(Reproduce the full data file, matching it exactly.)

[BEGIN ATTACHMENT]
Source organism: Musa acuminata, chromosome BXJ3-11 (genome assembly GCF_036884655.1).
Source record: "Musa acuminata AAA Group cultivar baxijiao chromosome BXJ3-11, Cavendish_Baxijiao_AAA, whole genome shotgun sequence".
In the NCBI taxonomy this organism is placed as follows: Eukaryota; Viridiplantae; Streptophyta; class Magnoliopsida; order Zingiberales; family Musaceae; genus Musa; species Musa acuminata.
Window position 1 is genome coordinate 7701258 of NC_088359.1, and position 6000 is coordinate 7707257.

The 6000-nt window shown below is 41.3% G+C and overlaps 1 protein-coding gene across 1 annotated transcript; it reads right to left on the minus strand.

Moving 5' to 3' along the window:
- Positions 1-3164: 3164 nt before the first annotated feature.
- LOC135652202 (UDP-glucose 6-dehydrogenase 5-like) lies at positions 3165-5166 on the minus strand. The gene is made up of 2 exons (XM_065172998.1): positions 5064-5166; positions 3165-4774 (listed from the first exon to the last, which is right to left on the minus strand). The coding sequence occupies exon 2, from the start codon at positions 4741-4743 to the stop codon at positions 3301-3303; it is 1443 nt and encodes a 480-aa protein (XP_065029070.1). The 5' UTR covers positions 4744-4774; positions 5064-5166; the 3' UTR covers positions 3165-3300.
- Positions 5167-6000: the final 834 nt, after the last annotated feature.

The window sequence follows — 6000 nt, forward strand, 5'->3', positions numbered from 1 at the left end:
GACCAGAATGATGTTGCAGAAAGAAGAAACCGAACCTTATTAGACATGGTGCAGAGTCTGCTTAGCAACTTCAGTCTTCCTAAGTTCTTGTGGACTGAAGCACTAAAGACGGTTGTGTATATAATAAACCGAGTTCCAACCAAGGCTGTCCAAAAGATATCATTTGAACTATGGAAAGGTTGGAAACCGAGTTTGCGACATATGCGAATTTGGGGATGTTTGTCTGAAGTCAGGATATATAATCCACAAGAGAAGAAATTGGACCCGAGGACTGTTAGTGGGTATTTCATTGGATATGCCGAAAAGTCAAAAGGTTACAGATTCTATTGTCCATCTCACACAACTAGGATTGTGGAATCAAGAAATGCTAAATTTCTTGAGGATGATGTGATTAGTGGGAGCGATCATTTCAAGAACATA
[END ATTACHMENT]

Source organism: Musa acuminata, chromosome BXJ3-11 (genome assembly GCF_036884655.1).
Source record: "Musa acuminata AAA Group cultivar baxijiao chromosome BXJ3-11, Cavendish_Baxijiao_AAA, whole genome shotgun sequence".
In the NCBI taxonomy this organism is placed as follows: Eukaryota; Viridiplantae; Streptophyta; class Magnoliopsida; order Zingiberales; family Musaceae; genus Musa; species Musa acuminata.
Window position 1 is genome coordinate 7701258 of NC_088359.1, and position 6000 is coordinate 7707257.

The 6000-nt window shown below is 41.3% G+C and overlaps 1 protein-coding gene across 1 annotated transcript; it reads right to left on the minus strand.

Moving 5' to 3' along the window:
- Positions 1-3164: 3164 nt before the first annotated feature.
- LOC135652202 (UDP-glucose 6-dehydrogenase 5-like) lies at positions 3165-5166 on the minus strand. The gene is made up of 2 exons (XM_065172998.1): positions 5064-5166; positions 3165-4774 (listed from the first exon to the last, which is right to left on the minus strand). The coding sequence occupies exon 2, from the start codon at positions 4741-4743 to the stop codon at positions 3301-3303; it is 1443 nt and encodes a 480-aa protein (XP_065029070.1). The 5' UTR covers positions 4744-4774; positions 5064-5166; the 3' UTR covers positions 3165-3300.
- Positions 5167-6000: the final 834 nt, after the last annotated feature.

The window sequence follows — 6000 nt, forward strand, 5'->3', positions numbered from 1 at the left end:
GACCAGAATGATGTTGCAGAAAGAAGAAACCGAACCTTATTAGACATGGTGCAGAGTCTGCTTAGCAACTTCAGTCTTCCTAAGTTCTTGTGGACTGAAGCACTAAAGACGGTTGTGTATATAATAAACCGAGTTCCAACCAAGGCTGTCCAAAAGATATCATTTGAACTATGGAAAGGTTGGAAACCGAGTTTGCGACATATGCGAATTTGGGGATGTTTGTCTGAAGTCAGGATATATAATCCACAAGAGAAGAAATTGGACCCGAGGACTGTTAGTGGGTATTTCATTGGATATGCCGAAAAGTCAAAAGGTTACAGATTCTATTGTCCATCTCACACAACTAGGATTGTGGAATCAAGAAATGCTAAATTTCTTGAGGATGATGTGATTAGTGGGAGCGATCATTTCAAGAACATA